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Re: WW1 in Africa
« Reply #8 on: September 24, 2009, 09:14:50 AM »
Thank you, Helen, it's great!  :)
No need to include the breakdown of Officer/OR, I juste needed the number of men per unit to choose a scale to represent the unit on the wargame table with a correct number of miniatures.

Just a question about uniforms: the Osprey book show german sailors from the Konigsberg in white and dark blue uniform. Does anybody know which one was the most commonly worn in Africa ?
I would think it was the white uniform because of the heat but I may be wrong.

Whilst white would be the way to go, it would not take long before they wore out their uniform. A mix of blue and white would be okay alongside some khaki etc.

Helen

Offline Siaba

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Re: WW1 in Africa
« Reply #9 on: September 24, 2009, 10:53:12 AM »
Great Idea, Helen, thank you !  :)
From the pictures I have seen, it seems that uniforms wore out quickly. I'll make a ragged german army to use them in games from 1915 to the end of the war and keep the figures in smart uniforms I already have for Tanga.

Offline Helen

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Re: WW1 in Africa
« Reply #10 on: September 24, 2009, 07:24:52 PM »
Great Idea, Helen, thank you !  :)
From the pictures I have seen, it seems that uniforms wore out quickly. I'll make a ragged german army to use them in games from 1915 to the end of the war and keep the figures in smart uniforms I already have for Tanga.

Hi Siaba,

The Germans also made good use of captured uniforms and civilian clothes as well. Identification was kept up by a brassard or some other recognition sign.

If you check through previous posts on this subject you will come across a photo of a German naval crew on lake T.

Helen

Offline Doc Twilight

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Re: WW1 in Africa
« Reply #11 on: September 24, 2009, 07:56:10 PM »
Great info, Helen.

Now, if we could only get somebody to do those Konigsberg guns....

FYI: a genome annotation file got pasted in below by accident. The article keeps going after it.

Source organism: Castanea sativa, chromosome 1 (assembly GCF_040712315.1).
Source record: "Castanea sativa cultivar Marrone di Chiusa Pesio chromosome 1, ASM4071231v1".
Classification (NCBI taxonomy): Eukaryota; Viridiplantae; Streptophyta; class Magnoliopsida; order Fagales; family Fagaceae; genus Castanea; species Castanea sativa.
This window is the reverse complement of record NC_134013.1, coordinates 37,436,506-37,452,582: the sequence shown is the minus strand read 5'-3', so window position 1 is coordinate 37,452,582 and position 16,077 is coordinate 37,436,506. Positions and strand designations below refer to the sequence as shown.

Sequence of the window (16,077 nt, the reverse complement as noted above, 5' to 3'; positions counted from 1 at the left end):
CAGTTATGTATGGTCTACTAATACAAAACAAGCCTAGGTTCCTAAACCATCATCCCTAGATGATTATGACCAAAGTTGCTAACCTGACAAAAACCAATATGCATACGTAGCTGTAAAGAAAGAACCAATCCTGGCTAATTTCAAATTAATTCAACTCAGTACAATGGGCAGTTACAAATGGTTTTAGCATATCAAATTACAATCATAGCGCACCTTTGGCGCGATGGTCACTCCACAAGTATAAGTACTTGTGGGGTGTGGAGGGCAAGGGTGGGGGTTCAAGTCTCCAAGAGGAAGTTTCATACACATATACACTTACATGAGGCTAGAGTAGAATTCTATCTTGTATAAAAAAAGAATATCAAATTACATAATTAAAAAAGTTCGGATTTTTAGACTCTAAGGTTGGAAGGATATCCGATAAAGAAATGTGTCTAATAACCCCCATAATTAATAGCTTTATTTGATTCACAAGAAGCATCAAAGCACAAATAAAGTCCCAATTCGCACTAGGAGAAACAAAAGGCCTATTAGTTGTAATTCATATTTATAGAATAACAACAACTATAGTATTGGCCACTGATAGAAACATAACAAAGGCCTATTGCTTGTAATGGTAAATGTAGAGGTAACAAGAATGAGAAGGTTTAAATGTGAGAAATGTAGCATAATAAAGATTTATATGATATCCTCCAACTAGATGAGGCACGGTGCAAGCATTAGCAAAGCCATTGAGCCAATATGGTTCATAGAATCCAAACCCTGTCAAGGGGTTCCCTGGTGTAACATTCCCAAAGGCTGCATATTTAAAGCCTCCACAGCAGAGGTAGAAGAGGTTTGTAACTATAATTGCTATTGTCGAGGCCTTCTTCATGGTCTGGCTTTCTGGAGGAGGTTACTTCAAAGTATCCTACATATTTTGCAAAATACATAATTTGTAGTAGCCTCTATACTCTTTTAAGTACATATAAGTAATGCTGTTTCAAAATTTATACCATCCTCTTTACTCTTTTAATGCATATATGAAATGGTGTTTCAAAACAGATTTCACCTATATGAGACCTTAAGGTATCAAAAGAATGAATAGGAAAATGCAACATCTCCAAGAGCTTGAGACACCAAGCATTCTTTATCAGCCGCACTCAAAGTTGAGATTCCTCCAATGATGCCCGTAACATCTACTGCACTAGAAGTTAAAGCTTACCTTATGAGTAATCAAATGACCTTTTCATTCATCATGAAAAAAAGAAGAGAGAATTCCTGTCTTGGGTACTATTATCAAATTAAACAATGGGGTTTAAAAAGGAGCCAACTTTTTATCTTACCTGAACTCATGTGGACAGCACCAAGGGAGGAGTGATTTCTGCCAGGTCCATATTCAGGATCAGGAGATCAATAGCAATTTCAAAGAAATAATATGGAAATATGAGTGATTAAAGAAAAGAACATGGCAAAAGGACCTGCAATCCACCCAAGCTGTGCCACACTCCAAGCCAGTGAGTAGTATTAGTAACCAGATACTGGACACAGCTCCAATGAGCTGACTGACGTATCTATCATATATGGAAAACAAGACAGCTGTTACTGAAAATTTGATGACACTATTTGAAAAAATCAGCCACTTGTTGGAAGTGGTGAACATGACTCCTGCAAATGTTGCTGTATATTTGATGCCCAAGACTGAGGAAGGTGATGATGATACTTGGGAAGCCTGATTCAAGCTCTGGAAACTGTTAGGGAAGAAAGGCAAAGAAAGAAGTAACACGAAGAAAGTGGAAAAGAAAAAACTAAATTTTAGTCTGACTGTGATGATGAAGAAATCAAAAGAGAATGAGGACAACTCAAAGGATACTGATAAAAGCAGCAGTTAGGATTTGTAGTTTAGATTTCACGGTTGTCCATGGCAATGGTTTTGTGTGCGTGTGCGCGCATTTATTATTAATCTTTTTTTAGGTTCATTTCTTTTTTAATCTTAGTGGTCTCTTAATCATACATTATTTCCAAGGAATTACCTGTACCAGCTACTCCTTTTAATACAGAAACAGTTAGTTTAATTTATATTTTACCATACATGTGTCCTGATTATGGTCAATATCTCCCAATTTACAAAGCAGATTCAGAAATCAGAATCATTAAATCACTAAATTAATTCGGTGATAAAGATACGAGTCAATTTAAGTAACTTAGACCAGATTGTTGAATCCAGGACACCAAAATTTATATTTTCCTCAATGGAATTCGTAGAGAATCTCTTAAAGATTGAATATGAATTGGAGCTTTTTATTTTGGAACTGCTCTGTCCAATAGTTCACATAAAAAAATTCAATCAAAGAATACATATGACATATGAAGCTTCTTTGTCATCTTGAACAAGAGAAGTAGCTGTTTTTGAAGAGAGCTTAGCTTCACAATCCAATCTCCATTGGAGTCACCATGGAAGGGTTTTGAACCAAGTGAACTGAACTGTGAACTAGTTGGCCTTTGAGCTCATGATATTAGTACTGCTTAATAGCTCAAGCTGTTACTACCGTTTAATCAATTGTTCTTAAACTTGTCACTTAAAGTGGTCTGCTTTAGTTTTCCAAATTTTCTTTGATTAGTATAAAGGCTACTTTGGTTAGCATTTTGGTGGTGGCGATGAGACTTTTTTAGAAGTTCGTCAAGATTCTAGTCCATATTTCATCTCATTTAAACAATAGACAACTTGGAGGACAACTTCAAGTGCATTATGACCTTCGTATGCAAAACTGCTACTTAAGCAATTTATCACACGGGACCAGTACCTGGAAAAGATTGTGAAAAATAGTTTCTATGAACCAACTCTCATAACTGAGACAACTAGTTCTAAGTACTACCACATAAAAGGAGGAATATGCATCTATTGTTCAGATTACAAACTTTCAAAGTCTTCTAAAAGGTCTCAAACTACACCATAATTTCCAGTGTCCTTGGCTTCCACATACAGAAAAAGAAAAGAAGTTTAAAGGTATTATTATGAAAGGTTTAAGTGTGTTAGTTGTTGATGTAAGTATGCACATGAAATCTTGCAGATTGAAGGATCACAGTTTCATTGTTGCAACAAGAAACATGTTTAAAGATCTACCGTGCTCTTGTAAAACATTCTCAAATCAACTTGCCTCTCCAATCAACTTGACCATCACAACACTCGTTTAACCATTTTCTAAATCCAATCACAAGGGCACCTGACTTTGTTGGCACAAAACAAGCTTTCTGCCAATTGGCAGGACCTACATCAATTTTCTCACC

Hmm....

-Doc

Offline Siaba

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Re: WW1 in Africa
« Reply #12 on: September 24, 2009, 09:09:49 PM »
Quote
The Germans also made good use of captured uniforms and civilian clothes as well. Identification was kept up by a brassard or some other recognition sign.
OK, thank you.
This could be a great modelling project to produce ragged german soldiers. I already plan to use some explorers from FOUNDRY to depict them. The few pictures and depictions of schutzen and askari I have found are very inspiring.  ;D
 
Quote
If you check through previous posts on this subject you will come across a photo of a German naval crew on lake T.
OK, I'll look for it.  :)

Offline Helen

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Re: WW1 in Africa
« Reply #13 on: September 24, 2009, 10:10:00 PM »
OK, thank you.
This could be a great modelling project to produce ragged german soldiers. I already plan to use some explorers from FOUNDRY to depict them. The few pictures and depictions of schutzen and askari I have found are very inspiring.  ;D
 OK, I'll look for it.  :)

Please look at this link:

http://leadadventureforum.com/index.php?topic=3948.0

Helen

Offline Helen

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Re: WW1 in Africa
« Reply #14 on: September 24, 2009, 10:13:23 PM »
Great info, Helen.

Now, if we could only get somebody to do those Konigsberg guns....

Hmm....

-Doc


Hi Doc,

I've tried to do my best to obtain the plans for the gun, but alas to no avail. I even had the fellow from South Africa who restored one of the guns come back to me in his language saying he couldn't provide the details due to ...?

It would have happen sometime ago, but no plans no gun.

Helen